it is also a team effort, so there is no point in blaming a single person,
unless that person stops paddling."
Most races are between 250 and 1,000 meters in length, although there are
some longer races. The most popular distance in North America is 500 m. In
most cases, it takes a dragon boat crew between two and three minutes to complete
a 500-m race.
Most crews consist of 22 people. Twenty crewmembers are the paddlers, sitting
in two columns of 10 each. At the very front of the boat is the drummer.
According to Wang, it is a common misconception that the drummer sets the
stroke rate. He says the two paddlers at the front of the columns (referred
to as strokes) set the rate and the drummer follows their lead.
At the rear of the boat is the steersperson, who is responsible for keeping
the boat straight. Some boats use as few as 18 paddlers, while others can
use as many as 26.
For many competitors, the cost of getting involved in the sport is restricted
to the membership fee for a dragon boat club, and the entry fee for any festival
(or competition) that they enter.
In most cases, the organizers of each festival supply all of the boats,
paddles and personal floatation devices the competitors will need.
Because the cost of the vessels (between $5,000 and $17,000) can be prohibitive,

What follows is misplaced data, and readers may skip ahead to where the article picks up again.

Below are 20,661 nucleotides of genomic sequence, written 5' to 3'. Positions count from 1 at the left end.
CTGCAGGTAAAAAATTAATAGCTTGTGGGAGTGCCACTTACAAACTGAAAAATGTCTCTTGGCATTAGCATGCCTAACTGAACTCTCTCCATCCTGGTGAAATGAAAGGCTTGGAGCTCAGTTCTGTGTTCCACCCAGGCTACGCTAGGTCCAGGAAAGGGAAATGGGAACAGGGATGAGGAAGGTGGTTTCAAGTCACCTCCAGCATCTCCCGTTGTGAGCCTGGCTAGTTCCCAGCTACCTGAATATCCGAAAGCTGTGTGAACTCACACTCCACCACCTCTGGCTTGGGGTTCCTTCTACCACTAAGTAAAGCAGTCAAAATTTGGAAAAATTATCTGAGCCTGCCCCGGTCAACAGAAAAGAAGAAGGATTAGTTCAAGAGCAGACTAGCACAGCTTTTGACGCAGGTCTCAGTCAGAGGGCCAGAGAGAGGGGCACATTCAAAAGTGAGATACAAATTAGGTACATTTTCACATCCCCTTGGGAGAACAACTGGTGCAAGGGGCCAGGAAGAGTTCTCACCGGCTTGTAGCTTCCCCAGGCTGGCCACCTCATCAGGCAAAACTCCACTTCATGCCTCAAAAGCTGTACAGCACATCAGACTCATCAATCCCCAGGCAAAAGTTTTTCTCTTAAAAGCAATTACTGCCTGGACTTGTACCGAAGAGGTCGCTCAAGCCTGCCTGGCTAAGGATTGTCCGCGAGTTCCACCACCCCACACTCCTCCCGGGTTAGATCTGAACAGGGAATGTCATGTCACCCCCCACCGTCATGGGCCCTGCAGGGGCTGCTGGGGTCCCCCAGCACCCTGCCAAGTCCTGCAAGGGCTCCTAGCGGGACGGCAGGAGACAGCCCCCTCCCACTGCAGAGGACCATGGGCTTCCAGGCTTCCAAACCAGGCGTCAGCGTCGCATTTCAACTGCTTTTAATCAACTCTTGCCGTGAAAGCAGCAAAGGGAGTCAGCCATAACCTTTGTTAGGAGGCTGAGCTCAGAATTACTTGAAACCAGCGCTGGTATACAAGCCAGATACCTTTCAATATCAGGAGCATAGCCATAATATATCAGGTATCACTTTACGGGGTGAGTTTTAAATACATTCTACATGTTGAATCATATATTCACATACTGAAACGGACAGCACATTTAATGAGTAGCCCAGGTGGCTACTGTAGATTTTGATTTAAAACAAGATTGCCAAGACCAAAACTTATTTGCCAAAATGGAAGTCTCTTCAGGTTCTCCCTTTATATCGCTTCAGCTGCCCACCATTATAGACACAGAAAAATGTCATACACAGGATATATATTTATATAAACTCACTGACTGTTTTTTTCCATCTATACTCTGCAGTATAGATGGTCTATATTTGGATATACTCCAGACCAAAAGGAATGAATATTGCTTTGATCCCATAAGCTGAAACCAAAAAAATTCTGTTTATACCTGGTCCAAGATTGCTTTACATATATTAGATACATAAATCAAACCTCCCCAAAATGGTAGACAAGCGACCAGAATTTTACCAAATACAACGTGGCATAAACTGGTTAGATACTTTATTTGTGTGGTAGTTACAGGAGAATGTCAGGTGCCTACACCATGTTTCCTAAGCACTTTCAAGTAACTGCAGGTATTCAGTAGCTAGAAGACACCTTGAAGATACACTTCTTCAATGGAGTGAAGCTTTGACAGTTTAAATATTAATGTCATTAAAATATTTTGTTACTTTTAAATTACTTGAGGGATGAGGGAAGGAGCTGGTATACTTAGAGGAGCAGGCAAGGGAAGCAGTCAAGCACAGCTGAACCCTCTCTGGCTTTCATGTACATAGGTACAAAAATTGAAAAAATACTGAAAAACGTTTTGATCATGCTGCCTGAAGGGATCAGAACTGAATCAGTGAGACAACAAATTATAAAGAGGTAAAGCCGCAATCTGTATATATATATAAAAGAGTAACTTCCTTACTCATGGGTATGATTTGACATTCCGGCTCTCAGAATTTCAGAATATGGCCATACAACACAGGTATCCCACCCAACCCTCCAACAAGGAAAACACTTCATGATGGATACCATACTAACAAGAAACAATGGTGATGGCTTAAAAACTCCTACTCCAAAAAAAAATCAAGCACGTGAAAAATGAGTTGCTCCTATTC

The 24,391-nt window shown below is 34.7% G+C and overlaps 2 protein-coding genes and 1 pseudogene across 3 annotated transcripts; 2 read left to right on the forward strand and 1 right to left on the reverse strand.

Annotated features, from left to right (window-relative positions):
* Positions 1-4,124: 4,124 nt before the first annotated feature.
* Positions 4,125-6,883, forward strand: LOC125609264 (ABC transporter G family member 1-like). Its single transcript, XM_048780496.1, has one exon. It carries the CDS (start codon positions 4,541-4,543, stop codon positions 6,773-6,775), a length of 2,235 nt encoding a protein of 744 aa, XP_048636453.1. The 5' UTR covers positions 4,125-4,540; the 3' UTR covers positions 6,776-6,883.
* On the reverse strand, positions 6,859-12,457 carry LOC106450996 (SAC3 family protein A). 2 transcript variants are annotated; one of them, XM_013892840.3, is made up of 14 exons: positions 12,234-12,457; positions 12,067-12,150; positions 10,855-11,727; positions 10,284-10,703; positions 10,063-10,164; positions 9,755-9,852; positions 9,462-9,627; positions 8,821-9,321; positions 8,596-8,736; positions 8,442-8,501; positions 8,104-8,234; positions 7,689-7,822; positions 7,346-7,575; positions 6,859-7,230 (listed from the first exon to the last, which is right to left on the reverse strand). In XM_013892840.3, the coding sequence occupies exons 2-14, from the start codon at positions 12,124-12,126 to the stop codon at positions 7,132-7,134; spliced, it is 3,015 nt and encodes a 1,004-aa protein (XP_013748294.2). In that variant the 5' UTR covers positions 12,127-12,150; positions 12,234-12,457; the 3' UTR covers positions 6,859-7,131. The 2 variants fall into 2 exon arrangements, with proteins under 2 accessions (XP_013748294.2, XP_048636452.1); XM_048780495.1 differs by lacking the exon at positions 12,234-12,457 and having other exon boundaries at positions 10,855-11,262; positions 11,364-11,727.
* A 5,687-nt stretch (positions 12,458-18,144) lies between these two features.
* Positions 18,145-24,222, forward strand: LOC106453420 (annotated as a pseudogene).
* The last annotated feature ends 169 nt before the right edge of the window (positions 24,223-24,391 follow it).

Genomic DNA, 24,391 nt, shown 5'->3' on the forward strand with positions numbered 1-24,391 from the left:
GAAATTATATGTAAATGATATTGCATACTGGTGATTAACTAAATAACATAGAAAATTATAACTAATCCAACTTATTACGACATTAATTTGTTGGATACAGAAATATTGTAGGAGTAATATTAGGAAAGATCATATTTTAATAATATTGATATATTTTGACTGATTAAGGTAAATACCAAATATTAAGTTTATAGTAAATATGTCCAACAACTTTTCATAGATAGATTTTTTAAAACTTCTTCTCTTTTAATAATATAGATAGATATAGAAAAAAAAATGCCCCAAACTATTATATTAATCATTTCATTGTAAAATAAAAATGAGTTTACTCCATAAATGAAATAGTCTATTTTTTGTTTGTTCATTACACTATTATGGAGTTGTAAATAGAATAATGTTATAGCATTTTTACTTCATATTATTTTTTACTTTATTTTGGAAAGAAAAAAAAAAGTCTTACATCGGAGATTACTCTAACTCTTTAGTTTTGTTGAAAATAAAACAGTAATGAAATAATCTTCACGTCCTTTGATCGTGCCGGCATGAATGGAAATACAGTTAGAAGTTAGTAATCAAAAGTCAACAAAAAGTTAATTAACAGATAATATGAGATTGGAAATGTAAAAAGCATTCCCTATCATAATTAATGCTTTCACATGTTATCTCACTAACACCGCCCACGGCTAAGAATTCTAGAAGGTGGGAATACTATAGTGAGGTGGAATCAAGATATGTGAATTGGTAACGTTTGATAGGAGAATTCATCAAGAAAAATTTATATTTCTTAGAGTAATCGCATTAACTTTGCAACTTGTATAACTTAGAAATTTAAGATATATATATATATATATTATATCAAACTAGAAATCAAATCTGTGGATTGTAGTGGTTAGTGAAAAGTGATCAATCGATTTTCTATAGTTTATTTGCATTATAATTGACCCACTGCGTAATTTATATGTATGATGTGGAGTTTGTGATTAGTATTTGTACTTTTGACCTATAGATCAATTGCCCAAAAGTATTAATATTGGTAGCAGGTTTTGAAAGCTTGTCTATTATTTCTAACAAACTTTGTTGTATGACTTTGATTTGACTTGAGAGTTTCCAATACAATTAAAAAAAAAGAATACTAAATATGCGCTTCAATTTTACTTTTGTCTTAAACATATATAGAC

very few clubs actually own their own dragon boats. Some of the larger clubs
in the U.S. have boats that they rent to smaller clubs and teams, to allow
them to practice between races.
The sport of dragon boat racing can be very strenuous. The boats themselves
can weigh as much as 3,000 pounds. While most weight about 1,000 pounds, the
crew is actually paddling a boat that weighs between two and three tons, once
the weight of the crewmembers is factored in.
Brian Brown is a member of the Smoke on the Water Dragon Boat Club. He
says the races are short in length, but very demanding.
"The typical race is three minutes long. Physically, it demands entire
body strength, particularly the back and stomach muscles," he explains.
"After an hour practice on the water, you know that you've had a full body
workout. I have participated in many sports and I believe dragon boating is
next to none for an upper body workout."
Haber adds that in addition to endurance, strength and cardio training,
dragon boat racing also has its mental health advantages. "Something about
getting in a boat and pushing off from the shore immediately helps me forget
my daily problems," he says.
Depending on the number of competitors entered in each category at a dragon
boat festival, the races are run in a series of several heats, with the field
getting smaller as the slower boats are eliminated and the top teams advance
to the finals.
United States Dragon Boat Federation
American Dragon Boat Association
P.O. Box 477
Boston Dragon Boat Festival
Gives an account of the legend that started it all
National Capital Dragon Boat Race Festival
Includes a section for potential volunteers
Alcan Dragon Boat Festival
Learn more about the history of the sport
Montreal International Dragon Boat Race Festival
Check out the photos